From 1960 until 2001, FFI was in the business of designing, manufacturing, and selling equipment used for drying, handling, and conditioning grain. From 1967 until December 20, 2001, FFI had its offices at 5900 Elmwood Avenue, Indianapolis, Indiana (Elmwood property), where it also conducted all of its sales operations and its research and development operations.

In November 1989, Mr. Weintraut, who holds a bachelor's degree in business and accounting from Indiana University and who was licensed as a certified public accountant (C.P.A.), 8 joined FFI as its chief financial officer (CFO). Mr. Weintraut took tax classes in college and took tax review courses while preparing for his C.P.A. examination. Before he joined FFI as its CFO, Mr. Weintraut had worked as an accountant or as the controller for certain companies. As an accountant, Mr. Weintraut worked on the audit staff, where his responsibilities included examining the fairness of company financial statements. Mr. Weintraut's work as an accountant did not include any tax work. Sometime after Mr. Weintraut joined FFI as its CFO, he became and remained at all relevant times FFI's executive vice president, treasurer, and secretary.

In November 1991, Mr. Fankhauser, who holds a bachelor's degree in civil engineering from the University of Missouri, 9 joined FFI as its president. On January 15, 1996, Mr. Fankhauser purchased all of the outstanding stock of FFI. Richard Thrapp (Mr. Thrapp), who was a partner with the law firm known at the time of trial as Ice Miller, LLP (Ice Miller), represented him with respect to that purchase. After Mr. Fankhauser became the sole stockholder of FFI, he remained at all relevant times its president.[10]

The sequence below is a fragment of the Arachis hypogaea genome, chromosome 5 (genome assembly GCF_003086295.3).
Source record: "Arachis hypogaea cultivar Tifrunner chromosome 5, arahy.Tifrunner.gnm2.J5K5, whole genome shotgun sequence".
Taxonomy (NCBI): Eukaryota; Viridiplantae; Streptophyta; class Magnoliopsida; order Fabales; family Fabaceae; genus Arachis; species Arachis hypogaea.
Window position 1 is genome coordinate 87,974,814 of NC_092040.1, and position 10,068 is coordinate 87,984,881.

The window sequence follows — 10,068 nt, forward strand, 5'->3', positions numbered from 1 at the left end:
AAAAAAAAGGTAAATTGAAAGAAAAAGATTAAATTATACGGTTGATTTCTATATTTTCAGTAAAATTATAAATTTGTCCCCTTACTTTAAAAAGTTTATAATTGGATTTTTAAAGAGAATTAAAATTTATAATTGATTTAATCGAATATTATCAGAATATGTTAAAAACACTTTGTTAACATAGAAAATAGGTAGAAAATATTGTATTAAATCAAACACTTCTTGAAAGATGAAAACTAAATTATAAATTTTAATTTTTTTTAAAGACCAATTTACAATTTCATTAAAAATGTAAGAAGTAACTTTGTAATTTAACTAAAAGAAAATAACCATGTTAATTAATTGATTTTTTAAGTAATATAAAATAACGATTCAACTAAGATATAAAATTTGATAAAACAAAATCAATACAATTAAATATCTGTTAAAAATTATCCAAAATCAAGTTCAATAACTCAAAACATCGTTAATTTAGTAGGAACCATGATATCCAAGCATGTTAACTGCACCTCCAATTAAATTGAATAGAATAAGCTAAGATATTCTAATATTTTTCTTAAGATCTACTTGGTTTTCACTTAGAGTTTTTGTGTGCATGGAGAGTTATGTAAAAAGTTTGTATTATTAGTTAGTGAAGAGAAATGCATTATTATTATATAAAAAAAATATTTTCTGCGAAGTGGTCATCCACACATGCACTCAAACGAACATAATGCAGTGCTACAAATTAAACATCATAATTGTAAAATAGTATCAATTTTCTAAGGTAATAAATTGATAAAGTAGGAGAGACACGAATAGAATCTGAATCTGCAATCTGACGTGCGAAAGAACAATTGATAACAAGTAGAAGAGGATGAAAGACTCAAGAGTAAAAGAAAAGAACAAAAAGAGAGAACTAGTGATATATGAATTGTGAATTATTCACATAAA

In 1997, Mr. Fankhauser gave 10 percent of the outstanding stock of FFI to his spouse, Ms. Fankhauser. Ms. Fankhauser, who studied art for two years at Kansas State University, was not at any time involved in the operations or the management of FFI.

On December 30, 1997, Mr. Weintraut purchased 20 percent of the outstanding stock of FFI from Mr. Fankhauser. On July 13, 2000, Mr. Weintraut purchased an additional two percent of the outstanding stock of FFI from Mr. Fankhauser.

From July 13, 2000, until December 20, 2001, Mr. Fankhauser, Mr. Weintraut, and Ms. Fankhauser owned 68 percent, 22 percent, and 10 percent, respectively, of FFI's outstanding stock. (During the times Mr. Fankhauser, Mr. Weintraut, and Ms. Fankhauser owned all the stock of FFI, we shall sometimes refer collectively to them as the FFI stockholders.) At all relevant times until December 20, 2001, the members of the board of directors of FFI were Mr. Fankhauser and Mr. Weintraut. (During the times Mr. Fankhauser and Mr. Weintraut were members of the board of directors of FFI, we shall sometimes refer collectively to them as the FFI directors).

During 1998 and 1999, the sales revenues of FFI declined as a result of a series of dry harvest seasons and deteriorating economic conditions. Consequently, FFI restructured its operations by cutting costs through significant staff reductions. By 2000, FFI's sales revenues had stabilized.

In 2000, the FFI stockholders decided to sell FFI through the sale of their respective portions of FFI stock or the sale of FFI's assets. On October 2, 2000, FFI retained Banc One Capital Markets, Inc. (Banc One), 11 to evaluate the market for the sale of FFI's stock or FFI's assets and to solicit and negotiate with prospective buyers of that stock or those assets. FFI made Banc One its exclusive agent for any transaction in which control of FFI through ownership of its stock or its assets would be transferred for consideration to another entity in a stock sale, asset sale, merger, tender or exchange offer, leveraged buyout, joint venture, recapitalization, restructuring, or other business combination. In October 2000, Banc One contacted numerous potential buyers of FFI's stock or FFI's assets.

In October 2000, the GSI Group, Inc. (GSI), a competitor of FFI in the business of manufacturing grain equipment, approached FFI and expressed an interest in acquiring some of FFI's assets. From October through December 2000, FFI, with the assistance of its attorney, Mr. Thrapp, engaged in negotiations for the sale of certain of its assets to GSI (FFI asset sale).12

On December 19, 2000, Mr. Fankhauser and Mr. Weintraut, as...